There are certain books I read at certain times-the big two being American Gods in May and The Shining in December. I don’t really have a good relationship with winter, though I think that may change this year. I don’t know why I say that other than a lack of my normal brooding angst headed into the month.

Somehow The Shining has come to stand for all of my darkness towards winter. Maybe you’d have to live in Buffalo to get it, I don’t know. The only other book that may touch it would be Storm of the Century. I don’t know what it is with Stephen King and snow. There is also something about the madness that runs through the novel. I don’t want to say that I recognize it…but maybe I do.

I just walked in on Mid watching the Kindle light go on and off when he closed the cover, like when you discover that the fridge light goes on and off when you close the door. He might have been standing in a dark bathroom at the time.

Maybe this madness really is a Buffalo thing.



Jose Prendes

420 Pages

Accessed as an Ebook

4.99 at the time of review

I have to be completely honest with you, I have no idea why I have a copy of Sharcano, and I really wasn’t expecting much.

I’m not necessarily cheating with my 52 in 52 Challenge, but I might be picking books that are easy reads on the bus. When I found Sharcano I couldn’t really figure out why I have have it (I have a massive shark phobia, for one) and it’s not really a genre I read frequently. I’m not a monster or a natural disaster girl.

To get the main weakness of the novel addressed up front: if you’re the type of person who needs a tight writing style you’re not going to into this novel. This book reads more like the way that my coworkers and I talk to each other than a book, it feels like a conversation with a lot of very casual narration. However, Prendes is capable of presenting a story that’s surreal and paced fast enough to overcome the slightly unconventional story telling technique.

And the story really is surreal-sharks, volcanoes, mythical beings…the narrative is actually goofball enough to be entertaining while being just grounded enough to be so unbelievable as to not be readable (the fact the characters are consistently stopping and asking, wait, what? helps; I don’t know if I could handle this book if everyone were wandering around saying, ok, I’m completely on board with this). It’s hard to describe this novel without giving away too much of a plot twist that I honestly didn’t see coming. Other readers may have seen it coming, but I have to admit I didn’t.

It is 2014 and volcanoes are erupting out of nowhere-volcanoes that have been quiet for thousands of years. People are dying and no one knows why-and there are reports that people are being eaten. But by what? And why is the Vatican so interested?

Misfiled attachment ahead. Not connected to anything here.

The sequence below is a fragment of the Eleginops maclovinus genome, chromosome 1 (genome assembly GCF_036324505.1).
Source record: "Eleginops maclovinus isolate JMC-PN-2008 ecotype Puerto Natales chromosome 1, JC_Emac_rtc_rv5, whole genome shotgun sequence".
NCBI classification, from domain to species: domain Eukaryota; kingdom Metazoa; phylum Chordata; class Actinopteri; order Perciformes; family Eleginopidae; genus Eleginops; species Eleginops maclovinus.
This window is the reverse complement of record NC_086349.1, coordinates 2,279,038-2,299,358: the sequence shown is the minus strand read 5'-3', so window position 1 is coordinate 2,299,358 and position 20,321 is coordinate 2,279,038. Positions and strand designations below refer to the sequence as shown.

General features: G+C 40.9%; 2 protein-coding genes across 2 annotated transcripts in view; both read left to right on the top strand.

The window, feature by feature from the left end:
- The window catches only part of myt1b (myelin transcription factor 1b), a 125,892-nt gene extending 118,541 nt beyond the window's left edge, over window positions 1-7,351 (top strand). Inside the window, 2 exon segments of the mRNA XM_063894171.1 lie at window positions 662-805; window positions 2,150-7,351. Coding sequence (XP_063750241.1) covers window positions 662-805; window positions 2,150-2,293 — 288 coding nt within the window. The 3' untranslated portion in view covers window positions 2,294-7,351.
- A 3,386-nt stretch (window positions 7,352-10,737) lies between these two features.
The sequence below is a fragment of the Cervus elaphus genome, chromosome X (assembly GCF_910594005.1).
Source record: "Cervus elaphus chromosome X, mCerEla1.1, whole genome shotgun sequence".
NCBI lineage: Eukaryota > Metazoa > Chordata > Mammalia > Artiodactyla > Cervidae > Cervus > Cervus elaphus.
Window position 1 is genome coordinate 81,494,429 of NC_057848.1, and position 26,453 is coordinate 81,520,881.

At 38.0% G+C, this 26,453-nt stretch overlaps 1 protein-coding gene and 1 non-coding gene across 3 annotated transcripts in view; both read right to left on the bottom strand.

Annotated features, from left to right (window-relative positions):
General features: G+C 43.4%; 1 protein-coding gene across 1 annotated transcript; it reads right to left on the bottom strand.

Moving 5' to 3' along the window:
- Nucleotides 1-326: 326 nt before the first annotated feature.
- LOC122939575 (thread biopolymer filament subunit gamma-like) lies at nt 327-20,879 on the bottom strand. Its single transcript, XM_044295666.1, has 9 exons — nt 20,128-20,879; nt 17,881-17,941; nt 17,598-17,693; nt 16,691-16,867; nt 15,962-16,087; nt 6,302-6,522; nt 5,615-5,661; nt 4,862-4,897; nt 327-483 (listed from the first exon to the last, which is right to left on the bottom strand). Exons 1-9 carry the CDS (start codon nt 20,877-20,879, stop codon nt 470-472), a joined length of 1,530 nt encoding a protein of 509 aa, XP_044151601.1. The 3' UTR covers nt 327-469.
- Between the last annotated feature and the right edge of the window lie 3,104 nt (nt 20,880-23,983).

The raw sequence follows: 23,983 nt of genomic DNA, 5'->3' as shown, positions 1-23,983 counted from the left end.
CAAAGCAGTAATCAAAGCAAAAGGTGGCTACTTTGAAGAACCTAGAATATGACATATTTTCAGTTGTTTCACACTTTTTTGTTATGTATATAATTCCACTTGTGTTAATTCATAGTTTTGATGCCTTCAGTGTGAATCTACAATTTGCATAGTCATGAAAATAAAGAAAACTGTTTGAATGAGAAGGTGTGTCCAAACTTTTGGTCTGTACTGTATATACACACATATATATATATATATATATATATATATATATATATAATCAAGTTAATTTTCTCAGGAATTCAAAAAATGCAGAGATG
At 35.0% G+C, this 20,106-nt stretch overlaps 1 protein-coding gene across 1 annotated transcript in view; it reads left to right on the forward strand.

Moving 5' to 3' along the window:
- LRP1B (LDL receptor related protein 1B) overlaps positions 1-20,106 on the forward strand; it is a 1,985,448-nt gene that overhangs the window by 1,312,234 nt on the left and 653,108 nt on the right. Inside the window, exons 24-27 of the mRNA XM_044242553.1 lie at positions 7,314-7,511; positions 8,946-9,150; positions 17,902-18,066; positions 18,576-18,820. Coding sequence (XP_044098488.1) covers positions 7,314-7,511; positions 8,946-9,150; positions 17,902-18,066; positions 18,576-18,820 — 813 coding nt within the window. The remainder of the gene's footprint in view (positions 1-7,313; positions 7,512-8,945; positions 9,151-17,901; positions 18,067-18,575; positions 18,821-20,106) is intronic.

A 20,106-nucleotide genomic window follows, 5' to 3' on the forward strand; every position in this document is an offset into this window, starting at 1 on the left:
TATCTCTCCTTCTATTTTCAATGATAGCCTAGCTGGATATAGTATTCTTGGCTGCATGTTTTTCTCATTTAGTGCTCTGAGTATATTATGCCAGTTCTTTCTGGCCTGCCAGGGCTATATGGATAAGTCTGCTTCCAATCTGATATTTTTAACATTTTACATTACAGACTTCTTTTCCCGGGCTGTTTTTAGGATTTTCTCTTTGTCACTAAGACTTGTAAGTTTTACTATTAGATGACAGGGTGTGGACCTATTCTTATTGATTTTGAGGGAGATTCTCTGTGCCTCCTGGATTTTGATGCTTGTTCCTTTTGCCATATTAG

Not a traditional monster novel, or a disaster novel, or an end of the world novel, the book is actually highly enjoyable. There are a few aspects that read like plot holes, but Sharcano is the first in the trilogy so hopefully they are addressed in the rest of the series.


Asylum: 13 Tales of Terror


Asylum: 13 Tales of Terror

Matt Drabble

Accessed as an Ebook

260 Pages

$2.99 on Amazon at time of review

I don’t really have a system in how I review books.  I generally go for ebooks over paperbacks just because if I have my Kindle with me, I have my library with me (I’m sorry, paperbacks-and-those-waiting-for-me-to-review-them). I normally honestly just read whatever’s next on the first page of my Kindle.

I pick up a lot of indie and indie type horror on Amazon and then it stews there until I get a chance to read it-which means often the books I’m reading are new/newish to me by the time I get there. So I’m saying that when I started this book I really had no idea anymore what I was sitting down to read.

This is one of the better books that I’ve read this year. Not really a ‘ghost story’, but one with a ghost at its core and several of the stories within it do center around ghosts and hauntings so I’ll count it for Ghost Month anyway. An anthology in the loose sense of the word, Asylum walks both the reader and the main character through Blackwater Heights, a private mental hospital reported to be haunted somewhere in England (the location is sort of murky). The book proceeds to tell the tales of 13 of the patients along with the original owner of the estate.

The book felt very much like the first and second season of The Twilight Zone. The stories are on the shorter side, but there is enough movement and development that they don’t feel cut off or rushed. And they are legitimately creepy-which is high praise for me. It is very rare for me to get a fear reaction out of a book, and while these are not ‘scary’ they definitely pack a punch, especially for their length. Ranging from traditional revenge horror to shapeshifters and hauntings, they also move enough through the sub genre to not feel like Drabble sat in one place or played favorites with themes

This is also one of the ‘cleaner’ books that I have read this year. While it plays with the normal darker horror themes, including violence, it’s not full of heavy profanity usage or sexual content. Drabble is pretty direct with language, but not to an extreme level, meaning that this book is probably pretty accessible to younger horror fans as well-obviously with guidance.